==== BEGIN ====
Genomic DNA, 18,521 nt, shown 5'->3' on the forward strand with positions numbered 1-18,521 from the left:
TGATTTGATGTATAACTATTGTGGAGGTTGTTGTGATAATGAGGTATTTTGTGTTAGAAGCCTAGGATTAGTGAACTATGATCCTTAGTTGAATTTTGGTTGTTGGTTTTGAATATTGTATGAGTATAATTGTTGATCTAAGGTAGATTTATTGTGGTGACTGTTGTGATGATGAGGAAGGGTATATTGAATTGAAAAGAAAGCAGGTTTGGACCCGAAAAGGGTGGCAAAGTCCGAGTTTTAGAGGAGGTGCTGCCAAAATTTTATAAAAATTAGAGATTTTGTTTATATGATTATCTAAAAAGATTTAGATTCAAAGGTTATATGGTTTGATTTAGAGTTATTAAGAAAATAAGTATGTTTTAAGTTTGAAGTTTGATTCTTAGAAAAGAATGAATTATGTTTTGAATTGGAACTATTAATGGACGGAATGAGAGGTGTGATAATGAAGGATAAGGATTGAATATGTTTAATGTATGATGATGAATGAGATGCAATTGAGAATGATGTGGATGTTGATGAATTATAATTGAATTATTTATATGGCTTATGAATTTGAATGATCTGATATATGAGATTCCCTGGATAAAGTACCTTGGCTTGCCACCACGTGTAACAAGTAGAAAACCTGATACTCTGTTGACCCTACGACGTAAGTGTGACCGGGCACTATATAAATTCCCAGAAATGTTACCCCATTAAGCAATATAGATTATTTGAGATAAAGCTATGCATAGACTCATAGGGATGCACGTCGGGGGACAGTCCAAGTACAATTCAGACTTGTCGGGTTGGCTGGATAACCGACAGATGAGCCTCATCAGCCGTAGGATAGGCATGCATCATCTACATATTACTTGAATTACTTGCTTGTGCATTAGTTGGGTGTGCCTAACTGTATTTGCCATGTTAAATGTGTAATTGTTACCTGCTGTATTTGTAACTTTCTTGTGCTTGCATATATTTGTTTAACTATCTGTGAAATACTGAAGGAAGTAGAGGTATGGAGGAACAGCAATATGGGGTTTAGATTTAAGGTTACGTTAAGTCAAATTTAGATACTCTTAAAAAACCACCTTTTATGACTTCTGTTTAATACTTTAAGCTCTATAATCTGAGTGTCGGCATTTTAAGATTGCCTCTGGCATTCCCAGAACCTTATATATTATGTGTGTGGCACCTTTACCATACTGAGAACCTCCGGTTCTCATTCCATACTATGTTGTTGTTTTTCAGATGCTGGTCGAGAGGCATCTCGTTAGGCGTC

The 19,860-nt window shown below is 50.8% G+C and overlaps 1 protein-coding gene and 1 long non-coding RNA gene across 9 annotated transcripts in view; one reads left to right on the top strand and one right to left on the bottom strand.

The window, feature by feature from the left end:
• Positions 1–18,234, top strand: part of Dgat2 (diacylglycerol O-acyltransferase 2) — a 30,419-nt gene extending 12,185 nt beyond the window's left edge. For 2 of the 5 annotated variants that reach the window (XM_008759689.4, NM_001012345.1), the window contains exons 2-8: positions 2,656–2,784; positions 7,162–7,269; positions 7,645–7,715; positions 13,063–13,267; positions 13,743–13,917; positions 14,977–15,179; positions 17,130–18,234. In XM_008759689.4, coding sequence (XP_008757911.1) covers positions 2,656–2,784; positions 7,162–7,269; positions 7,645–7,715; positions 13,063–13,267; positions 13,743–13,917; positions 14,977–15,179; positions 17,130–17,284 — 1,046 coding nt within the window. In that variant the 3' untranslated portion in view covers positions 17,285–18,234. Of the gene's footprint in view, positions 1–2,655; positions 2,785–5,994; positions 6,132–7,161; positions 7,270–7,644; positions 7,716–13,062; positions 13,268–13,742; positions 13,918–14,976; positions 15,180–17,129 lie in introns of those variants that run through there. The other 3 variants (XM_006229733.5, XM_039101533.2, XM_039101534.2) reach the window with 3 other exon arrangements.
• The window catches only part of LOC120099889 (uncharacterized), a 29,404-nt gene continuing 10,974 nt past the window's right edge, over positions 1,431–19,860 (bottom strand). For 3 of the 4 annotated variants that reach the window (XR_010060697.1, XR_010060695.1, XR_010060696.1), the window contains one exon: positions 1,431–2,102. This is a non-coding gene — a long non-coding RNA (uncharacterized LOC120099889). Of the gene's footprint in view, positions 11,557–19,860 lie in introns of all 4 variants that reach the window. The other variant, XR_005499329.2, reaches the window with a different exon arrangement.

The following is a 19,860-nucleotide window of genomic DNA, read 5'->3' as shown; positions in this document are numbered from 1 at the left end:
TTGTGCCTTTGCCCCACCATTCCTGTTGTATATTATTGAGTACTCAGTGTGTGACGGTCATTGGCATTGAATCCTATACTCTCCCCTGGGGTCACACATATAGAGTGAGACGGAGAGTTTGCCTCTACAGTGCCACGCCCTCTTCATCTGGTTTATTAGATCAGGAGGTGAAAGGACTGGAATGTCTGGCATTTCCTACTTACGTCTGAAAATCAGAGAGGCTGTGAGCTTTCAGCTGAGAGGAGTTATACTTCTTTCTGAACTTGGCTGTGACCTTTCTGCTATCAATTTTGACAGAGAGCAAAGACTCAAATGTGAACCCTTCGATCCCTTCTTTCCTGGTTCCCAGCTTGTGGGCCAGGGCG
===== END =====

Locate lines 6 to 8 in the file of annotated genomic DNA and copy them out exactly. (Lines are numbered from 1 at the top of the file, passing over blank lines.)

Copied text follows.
• The window catches only part of LOC120099889 (uncharacterized), a 29,404-nt gene continuing 10,974 nt past the window's right edge, over positions 1,431–19,860 (bottom strand). For 3 of the 4 annotated variants that reach the window (XR_010060697.1, XR_010060695.1, XR_010060696.1), the window contains one exon: positions 1,431–2,102. This is a non-coding gene — a long non-coding RNA (uncharacterized LOC120099889). Of the gene's footprint in view, positions 11,557–19,860 lie in introns of all 4 variants that reach the window. The other variant, XR_005499329.2, reaches the window with a different exon arrangement.

The following is a 19,860-nucleotide window of genomic DNA, read 5'->3' as shown; positions in this document are numbered from 1 at the left end:
TTGTGCCTTTGCCCCACCATTCCTGTTGTATATTATTGAGTACTCAGTGTGTGACGGTCATTGGCATTGAATCCTATACTCTCCCCTGGGGTCACACATATAGAGTGAGACGGAGAGTTTGCCTCTACAGTGCCACGCCCTCTTCATCTGGTTTATTAGATCAGGAGGTGAAAGGACTGGAATGTCTGGCATTTCCTACTTACGTCTGAAAATCAGAGAGGCTGTGAGCTTTCAGCTGAGAGGAGTTATACTTCTTTCTGAACTTGGCTGTGACCTTTCTGCTATCAATTTTGACAGAGAGCAAAGACTCAAATGTGAACCCTTCGATCCCTTCTTTCCTGGTTCCCAGCTTGTGGGCCAGGGCG